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United States Department of Agriculture

Agricultural Research Service

Title: Guidelines for proposals to conserve or reject

Authors
item Mcneil, John - CANADA
item Redhead, Scott - CANADA
item Wiersema, John

Submitted to: Taxon
Publication Type: Peer Reviewed Journal
Publication Acceptance Date: February 20, 2007
Publication Date: March 12, 2007
Citation: Mcneil, J., Redhead, S., Wiersema, J.H. 2007. Guidelines for proposals to conserve or reject names. Taxon. 56:249-252.

Interpretive Summary: Accurate scientific names of plants are essential for communication about them and are especially important for international exchange of agricultural, horticultural and forest plants. In order to ensure that the scientific names of plants remain stable, a set of rules has been developed about how scientific names should be applied. This set of rules allows names that are well known to stay the same or be conserved, even though they should be changed according to the rules. In order to conserve a scientific name, one must write and publish a proposal to do this according to the guidelines in this article. These guidelines will be used by botanists worldwide to determine the accurate scientific names of plants.

Technical Abstract: The scientific journal Taxon is the medium for the publication of proposals to conserve or reject scientific names of plants based on the International Code of Botanical Nomenclature (ICBN). The first formal guidelines for the preparation of such proposals appeared in 1994; these were updated in 2003. Following a new edition of the ICBN, additional guidelines are presented. The prime criterion for conservation and rejection of names is the avoidance of “disadvantageous nomenclatural change”. Botanists should, therefore, explore the possibility of conservation or rejection of names before introducing any such nomenclatural change. Almost all disadvantageous name changes arising from nomenclatural reasons can now be avoided using the six provisions for conservation and rejection of names explained in this article. The first three are: (1) conservation of a name of a family, genus or species over all homonyms and homotypic synonyms and those heterotypic synonyms specifically listed as rejected; (2) conservation of a name of a genus or species with a different type from that designated by the author or determined by application of the ICBN, not applicable to names of families; and (3) outright rejection of a name at any rank and of any name of which it is the basionym, to be included on the list of rejected names. The ones dealing with particular situations are: (4) conservation of a name of a family, currently only of bryophytes or spermatophytes, not only over all homonyms and homotypic synonyms, but also over all heterotypic synonyms that are not themselves conserved; (5) conservation of a name with a particular spelling; or (6) conservation of a name with a particular gender. All proposals for conservation or rejection must be accompanied by a detailed statement of the cases both for and against its conservation/rejection.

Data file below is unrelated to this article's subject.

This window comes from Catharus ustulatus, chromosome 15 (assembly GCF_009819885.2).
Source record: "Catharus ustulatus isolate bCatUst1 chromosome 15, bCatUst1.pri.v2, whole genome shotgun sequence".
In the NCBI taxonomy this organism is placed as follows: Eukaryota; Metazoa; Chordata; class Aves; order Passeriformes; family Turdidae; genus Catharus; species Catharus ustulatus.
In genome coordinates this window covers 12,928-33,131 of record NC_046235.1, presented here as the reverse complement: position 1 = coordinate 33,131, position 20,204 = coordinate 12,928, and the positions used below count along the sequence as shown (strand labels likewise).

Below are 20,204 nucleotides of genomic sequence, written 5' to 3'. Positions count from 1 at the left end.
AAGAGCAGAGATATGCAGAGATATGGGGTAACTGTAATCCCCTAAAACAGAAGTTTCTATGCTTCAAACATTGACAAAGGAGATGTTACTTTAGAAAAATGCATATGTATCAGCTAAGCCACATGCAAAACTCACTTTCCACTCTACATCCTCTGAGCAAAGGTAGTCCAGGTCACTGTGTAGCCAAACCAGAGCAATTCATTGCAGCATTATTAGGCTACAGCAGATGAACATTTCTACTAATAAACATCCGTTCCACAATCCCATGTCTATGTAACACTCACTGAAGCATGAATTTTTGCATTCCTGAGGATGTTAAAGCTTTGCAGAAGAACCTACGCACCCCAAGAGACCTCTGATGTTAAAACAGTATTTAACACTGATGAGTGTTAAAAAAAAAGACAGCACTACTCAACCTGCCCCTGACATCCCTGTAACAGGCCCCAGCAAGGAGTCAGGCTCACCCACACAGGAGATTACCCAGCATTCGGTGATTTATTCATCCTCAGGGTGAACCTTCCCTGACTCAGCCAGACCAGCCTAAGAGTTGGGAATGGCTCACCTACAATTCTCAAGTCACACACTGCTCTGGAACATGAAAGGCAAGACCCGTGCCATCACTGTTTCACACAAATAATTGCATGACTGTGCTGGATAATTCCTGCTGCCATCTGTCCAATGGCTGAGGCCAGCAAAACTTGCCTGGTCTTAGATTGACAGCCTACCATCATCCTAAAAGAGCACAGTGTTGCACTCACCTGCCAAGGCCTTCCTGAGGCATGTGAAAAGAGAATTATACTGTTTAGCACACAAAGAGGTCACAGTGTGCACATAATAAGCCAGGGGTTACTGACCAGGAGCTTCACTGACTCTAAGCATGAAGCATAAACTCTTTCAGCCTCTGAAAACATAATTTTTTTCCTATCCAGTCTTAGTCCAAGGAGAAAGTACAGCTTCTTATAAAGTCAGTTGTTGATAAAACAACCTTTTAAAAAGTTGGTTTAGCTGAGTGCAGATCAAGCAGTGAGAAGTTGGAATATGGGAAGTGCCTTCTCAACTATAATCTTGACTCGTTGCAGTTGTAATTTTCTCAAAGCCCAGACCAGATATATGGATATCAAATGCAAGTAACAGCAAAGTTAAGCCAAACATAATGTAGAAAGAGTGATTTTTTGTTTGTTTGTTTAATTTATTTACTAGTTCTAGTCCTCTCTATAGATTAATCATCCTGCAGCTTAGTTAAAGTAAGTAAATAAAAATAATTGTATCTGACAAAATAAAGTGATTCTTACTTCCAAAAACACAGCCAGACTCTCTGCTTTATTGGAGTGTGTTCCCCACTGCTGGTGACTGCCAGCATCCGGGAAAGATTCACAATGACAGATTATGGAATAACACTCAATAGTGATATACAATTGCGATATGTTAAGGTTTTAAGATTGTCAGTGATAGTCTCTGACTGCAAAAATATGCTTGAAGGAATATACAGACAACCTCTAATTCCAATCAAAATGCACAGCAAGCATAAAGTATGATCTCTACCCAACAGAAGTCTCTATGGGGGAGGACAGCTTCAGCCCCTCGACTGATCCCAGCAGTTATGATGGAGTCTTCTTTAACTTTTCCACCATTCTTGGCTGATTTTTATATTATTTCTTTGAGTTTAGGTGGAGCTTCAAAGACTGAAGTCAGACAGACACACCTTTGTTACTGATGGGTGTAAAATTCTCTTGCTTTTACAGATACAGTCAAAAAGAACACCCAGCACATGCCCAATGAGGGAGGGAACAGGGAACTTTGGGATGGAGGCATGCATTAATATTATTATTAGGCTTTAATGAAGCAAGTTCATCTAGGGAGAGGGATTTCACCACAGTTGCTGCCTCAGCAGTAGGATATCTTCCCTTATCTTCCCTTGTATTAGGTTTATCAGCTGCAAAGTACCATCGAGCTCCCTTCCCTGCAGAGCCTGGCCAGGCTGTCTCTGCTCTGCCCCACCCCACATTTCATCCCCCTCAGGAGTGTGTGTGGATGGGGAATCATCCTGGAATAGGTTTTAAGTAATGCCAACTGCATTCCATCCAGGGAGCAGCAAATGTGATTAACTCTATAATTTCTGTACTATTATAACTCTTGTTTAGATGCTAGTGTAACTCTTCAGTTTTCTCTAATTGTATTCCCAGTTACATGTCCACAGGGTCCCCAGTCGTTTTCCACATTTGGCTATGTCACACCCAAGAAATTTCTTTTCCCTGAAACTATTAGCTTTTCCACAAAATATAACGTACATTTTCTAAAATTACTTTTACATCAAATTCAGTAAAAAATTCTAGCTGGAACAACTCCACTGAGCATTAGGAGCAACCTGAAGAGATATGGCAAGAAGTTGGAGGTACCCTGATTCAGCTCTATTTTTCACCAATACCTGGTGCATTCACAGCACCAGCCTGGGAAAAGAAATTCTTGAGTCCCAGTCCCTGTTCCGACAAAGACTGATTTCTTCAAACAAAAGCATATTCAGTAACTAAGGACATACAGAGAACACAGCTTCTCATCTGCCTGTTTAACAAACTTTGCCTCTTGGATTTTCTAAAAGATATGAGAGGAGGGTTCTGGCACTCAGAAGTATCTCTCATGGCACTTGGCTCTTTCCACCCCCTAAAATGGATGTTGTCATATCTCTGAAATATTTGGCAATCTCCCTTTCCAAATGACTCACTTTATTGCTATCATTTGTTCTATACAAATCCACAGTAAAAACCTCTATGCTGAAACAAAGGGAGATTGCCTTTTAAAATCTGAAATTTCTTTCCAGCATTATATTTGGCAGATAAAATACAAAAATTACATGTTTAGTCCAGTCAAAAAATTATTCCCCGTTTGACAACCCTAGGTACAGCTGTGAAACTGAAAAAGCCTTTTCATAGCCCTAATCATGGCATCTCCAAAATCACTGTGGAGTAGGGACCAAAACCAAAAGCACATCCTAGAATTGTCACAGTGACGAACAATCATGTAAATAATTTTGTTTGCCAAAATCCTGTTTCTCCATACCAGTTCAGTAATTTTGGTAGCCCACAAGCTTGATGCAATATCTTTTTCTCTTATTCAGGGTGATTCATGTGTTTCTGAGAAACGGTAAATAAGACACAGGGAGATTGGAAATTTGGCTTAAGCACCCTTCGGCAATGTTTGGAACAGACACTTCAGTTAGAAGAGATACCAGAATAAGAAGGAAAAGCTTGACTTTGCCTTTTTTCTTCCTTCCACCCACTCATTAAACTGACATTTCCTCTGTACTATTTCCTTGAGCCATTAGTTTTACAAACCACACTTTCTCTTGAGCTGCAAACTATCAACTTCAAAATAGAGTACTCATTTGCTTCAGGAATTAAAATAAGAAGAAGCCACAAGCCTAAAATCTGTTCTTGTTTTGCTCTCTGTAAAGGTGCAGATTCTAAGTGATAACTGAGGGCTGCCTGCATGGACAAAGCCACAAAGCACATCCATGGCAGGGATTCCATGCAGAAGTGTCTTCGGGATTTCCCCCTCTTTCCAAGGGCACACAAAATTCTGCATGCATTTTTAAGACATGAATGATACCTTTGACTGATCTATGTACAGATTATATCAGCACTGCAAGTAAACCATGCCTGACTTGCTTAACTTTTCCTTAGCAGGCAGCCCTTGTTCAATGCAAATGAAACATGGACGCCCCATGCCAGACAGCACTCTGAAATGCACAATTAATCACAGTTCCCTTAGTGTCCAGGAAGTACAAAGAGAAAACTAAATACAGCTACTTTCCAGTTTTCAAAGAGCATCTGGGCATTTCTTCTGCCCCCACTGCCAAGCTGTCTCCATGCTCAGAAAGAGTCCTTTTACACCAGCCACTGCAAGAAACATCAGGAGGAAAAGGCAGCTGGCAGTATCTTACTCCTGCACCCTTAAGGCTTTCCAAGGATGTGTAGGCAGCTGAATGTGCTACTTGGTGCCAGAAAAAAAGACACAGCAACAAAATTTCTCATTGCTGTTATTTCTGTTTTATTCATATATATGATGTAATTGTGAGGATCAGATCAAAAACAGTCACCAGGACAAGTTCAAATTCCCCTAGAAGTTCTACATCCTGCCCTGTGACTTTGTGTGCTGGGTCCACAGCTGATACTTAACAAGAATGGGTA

Last Modified: 12/19/2014
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